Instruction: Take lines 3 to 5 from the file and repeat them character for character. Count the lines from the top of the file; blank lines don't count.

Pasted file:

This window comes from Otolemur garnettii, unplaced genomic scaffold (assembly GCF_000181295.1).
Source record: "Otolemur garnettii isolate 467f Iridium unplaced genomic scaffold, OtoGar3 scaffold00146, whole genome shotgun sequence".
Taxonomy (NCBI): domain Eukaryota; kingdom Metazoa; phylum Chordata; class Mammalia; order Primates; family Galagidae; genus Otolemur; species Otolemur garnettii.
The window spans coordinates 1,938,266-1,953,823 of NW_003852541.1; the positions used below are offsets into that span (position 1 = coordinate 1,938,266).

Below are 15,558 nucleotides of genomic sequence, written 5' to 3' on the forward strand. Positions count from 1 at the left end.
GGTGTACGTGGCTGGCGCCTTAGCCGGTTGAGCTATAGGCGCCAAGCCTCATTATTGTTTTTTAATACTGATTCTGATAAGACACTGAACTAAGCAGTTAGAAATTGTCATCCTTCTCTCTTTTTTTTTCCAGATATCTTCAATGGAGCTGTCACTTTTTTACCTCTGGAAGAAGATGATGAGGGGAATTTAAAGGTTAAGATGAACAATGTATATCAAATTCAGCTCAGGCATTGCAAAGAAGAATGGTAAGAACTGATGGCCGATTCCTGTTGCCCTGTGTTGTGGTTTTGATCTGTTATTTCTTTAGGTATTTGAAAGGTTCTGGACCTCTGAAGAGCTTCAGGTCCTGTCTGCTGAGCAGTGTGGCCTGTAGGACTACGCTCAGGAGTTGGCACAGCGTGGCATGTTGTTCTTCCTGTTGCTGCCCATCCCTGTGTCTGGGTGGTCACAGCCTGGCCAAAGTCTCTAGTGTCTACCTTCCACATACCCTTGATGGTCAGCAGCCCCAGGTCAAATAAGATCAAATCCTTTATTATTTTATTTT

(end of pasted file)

Taxonomy (NCBI): domain Eukaryota; kingdom Metazoa; phylum Chordata; class Mammalia; order Primates; family Galagidae; genus Otolemur; species Otolemur garnettii.
The window spans coordinates 1,938,266-1,953,823 of NW_003852541.1; the positions used below are offsets into that span (position 1 = coordinate 1,938,266).

Below are 15,558 nucleotides of genomic sequence, written 5' to 3' on the forward strand. Positions count from 1 at the left end.